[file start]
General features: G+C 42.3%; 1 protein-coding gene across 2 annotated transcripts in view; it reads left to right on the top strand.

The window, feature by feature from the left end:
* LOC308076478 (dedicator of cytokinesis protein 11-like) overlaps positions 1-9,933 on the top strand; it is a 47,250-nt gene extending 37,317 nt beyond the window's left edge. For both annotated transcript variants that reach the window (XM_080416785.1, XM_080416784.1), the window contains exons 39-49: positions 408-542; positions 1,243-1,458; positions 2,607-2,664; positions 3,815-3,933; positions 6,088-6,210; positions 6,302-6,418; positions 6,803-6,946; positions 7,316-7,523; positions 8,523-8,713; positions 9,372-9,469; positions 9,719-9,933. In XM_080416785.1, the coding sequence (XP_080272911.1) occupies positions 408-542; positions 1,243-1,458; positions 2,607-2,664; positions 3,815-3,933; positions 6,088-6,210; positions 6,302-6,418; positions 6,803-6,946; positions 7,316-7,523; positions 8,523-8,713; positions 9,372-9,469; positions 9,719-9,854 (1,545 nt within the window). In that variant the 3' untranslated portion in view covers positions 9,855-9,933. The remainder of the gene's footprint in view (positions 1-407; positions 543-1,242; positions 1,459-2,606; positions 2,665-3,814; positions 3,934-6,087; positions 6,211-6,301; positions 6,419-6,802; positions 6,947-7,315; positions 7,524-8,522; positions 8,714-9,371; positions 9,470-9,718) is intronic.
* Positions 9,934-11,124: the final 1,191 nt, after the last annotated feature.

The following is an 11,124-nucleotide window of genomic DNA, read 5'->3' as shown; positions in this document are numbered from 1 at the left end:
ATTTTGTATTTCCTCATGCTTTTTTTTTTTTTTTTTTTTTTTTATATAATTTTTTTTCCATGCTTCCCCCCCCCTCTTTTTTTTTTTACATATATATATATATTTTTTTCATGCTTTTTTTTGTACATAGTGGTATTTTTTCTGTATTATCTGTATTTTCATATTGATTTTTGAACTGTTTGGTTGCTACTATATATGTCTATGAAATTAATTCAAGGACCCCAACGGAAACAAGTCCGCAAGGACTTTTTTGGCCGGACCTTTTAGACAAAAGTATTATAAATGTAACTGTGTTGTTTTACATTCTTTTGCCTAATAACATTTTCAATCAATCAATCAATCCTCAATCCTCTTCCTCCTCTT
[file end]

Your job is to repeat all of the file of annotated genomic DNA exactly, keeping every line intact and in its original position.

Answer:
General features: G+C 42.3%; 1 protein-coding gene across 2 annotated transcripts in view; it reads left to right on the top strand.

The window, feature by feature from the left end:
* LOC308076478 (dedicator of cytokinesis protein 11-like) overlaps positions 1-9,933 on the top strand; it is a 47,250-nt gene extending 37,317 nt beyond the window's left edge. For both annotated transcript variants that reach the window (XM_080416785.1, XM_080416784.1), the window contains exons 39-49: positions 408-542; positions 1,243-1,458; positions 2,607-2,664; positions 3,815-3,933; positions 6,088-6,210; positions 6,302-6,418; positions 6,803-6,946; positions 7,316-7,523; positions 8,523-8,713; positions 9,372-9,469; positions 9,719-9,933. In XM_080416785.1, the coding sequence (XP_080272911.1) occupies positions 408-542; positions 1,243-1,458; positions 2,607-2,664; positions 3,815-3,933; positions 6,088-6,210; positions 6,302-6,418; positions 6,803-6,946; positions 7,316-7,523; positions 8,523-8,713; positions 9,372-9,469; positions 9,719-9,854 (1,545 nt within the window). In that variant the 3' untranslated portion in view covers positions 9,855-9,933. The remainder of the gene's footprint in view (positions 1-407; positions 543-1,242; positions 1,459-2,606; positions 2,665-3,814; positions 3,934-6,087; positions 6,211-6,301; positions 6,419-6,802; positions 6,947-7,315; positions 7,524-8,522; positions 8,714-9,371; positions 9,470-9,718) is intronic.
* Positions 9,934-11,124: the final 1,191 nt, after the last annotated feature.

The following is an 11,124-nucleotide window of genomic DNA, read 5'->3' as shown; positions in this document are numbered from 1 at the left end:
ATTTTGTATTTCCTCATGCTTTTTTTTTTTTTTTTTTTTTTTTATATAATTTTTTTTCCATGCTTCCCCCCCCCTCTTTTTTTTTTTACATATATATATATATTTTTTTCATGCTTTTTTTTGTACATAGTGGTATTTTTTCTGTATTATCTGTATTTTCATATTGATTTTTGAACTGTTTGGTTGCTACTATATATGTCTATGAAATTAATTCAAGGACCCCAACGGAAACAAGTCCGCAAGGACTTTTTTGGCCGGACCTTTTAGACAAAAGTATTATAAATGTAACTGTGTTGTTTTACATTCTTTTGCCTAATAACATTTTCAATCAATCAATCAATCCTCAATCCTCTTCCTCCTCTT